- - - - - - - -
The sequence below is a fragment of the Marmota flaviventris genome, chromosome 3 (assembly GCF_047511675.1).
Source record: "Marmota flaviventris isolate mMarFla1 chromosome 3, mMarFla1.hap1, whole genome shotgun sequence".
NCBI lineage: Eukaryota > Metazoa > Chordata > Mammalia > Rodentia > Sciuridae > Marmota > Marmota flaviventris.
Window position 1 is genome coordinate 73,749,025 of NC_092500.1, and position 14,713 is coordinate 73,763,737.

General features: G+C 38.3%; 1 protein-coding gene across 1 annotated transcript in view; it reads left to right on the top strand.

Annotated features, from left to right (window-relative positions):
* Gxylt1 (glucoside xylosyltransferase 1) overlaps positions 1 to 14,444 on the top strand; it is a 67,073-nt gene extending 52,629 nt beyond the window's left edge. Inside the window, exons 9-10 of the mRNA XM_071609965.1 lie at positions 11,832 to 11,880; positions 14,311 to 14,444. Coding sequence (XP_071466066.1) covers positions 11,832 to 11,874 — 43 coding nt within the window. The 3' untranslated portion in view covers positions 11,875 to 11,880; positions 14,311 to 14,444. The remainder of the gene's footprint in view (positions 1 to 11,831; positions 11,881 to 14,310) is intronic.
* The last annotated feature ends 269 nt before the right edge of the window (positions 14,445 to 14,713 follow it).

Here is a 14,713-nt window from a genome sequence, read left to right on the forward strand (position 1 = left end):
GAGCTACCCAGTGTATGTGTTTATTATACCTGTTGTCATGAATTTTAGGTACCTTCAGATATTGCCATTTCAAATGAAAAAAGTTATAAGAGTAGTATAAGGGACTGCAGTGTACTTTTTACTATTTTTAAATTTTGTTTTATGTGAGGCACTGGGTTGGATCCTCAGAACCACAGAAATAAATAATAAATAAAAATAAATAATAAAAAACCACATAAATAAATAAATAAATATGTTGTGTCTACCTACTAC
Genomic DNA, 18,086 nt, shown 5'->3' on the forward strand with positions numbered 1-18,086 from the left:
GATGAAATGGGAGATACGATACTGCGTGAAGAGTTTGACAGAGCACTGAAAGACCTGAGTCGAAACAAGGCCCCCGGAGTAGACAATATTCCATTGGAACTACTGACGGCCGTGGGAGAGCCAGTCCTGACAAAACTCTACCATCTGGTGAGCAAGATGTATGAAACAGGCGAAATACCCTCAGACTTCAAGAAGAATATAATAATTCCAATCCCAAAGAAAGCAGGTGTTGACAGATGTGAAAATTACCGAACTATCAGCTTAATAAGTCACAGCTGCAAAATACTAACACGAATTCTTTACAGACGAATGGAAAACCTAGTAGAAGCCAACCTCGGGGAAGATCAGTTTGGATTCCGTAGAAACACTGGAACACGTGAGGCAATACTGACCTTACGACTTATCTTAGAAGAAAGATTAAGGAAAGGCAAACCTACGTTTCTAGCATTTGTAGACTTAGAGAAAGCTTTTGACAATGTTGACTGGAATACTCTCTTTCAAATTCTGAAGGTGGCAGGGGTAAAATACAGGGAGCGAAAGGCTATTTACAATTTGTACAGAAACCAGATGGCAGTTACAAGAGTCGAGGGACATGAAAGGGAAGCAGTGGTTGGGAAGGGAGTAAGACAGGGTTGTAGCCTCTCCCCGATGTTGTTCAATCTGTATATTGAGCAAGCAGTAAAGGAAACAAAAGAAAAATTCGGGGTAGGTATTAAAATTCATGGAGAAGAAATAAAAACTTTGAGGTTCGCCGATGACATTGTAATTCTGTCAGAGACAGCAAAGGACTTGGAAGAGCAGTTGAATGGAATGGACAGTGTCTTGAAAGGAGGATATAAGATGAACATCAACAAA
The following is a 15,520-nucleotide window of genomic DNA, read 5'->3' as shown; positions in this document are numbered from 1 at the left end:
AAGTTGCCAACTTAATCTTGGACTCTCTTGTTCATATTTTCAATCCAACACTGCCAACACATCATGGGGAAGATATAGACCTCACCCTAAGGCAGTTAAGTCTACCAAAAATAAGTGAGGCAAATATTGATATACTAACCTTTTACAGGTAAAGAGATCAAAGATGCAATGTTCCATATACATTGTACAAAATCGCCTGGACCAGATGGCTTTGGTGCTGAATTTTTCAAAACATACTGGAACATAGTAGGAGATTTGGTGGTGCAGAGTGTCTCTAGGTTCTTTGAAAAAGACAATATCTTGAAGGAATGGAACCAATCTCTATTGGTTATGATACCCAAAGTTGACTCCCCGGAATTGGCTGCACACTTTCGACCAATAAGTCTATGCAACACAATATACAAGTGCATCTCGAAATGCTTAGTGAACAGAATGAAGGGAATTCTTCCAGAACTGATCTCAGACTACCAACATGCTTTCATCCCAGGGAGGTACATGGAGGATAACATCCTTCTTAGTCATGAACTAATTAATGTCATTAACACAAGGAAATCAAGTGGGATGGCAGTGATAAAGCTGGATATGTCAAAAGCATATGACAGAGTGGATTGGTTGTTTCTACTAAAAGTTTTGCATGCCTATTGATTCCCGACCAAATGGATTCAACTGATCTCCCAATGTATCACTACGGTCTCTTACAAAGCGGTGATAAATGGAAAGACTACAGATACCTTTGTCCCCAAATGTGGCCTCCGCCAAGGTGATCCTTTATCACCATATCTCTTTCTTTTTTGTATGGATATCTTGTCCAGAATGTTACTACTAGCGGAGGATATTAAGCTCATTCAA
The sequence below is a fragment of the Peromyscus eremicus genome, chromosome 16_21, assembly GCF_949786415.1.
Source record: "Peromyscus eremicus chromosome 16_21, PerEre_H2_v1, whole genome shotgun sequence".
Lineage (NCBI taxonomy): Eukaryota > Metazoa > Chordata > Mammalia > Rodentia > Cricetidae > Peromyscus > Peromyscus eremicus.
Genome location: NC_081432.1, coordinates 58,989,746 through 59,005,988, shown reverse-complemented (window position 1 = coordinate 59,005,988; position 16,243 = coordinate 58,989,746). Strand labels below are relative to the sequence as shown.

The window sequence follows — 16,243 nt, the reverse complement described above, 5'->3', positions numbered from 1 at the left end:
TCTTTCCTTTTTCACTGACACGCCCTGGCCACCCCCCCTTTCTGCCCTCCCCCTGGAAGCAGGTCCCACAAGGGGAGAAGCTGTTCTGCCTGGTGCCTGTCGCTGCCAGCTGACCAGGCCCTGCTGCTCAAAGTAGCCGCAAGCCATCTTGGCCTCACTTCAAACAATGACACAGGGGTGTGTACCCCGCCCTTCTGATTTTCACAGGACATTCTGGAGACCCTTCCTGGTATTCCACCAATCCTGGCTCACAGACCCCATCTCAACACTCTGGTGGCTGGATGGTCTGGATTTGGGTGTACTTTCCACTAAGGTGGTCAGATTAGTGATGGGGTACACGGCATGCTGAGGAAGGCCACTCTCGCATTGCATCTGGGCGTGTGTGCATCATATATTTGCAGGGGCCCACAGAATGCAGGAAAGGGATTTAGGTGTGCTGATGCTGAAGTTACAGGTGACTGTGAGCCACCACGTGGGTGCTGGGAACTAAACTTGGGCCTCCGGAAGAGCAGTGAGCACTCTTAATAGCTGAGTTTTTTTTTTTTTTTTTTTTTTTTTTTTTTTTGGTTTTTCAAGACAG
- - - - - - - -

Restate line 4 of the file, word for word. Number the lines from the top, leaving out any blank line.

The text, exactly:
Window position 1 is genome coordinate 73,749,025 of NC_092500.1, and position 14,713 is coordinate 73,763,737.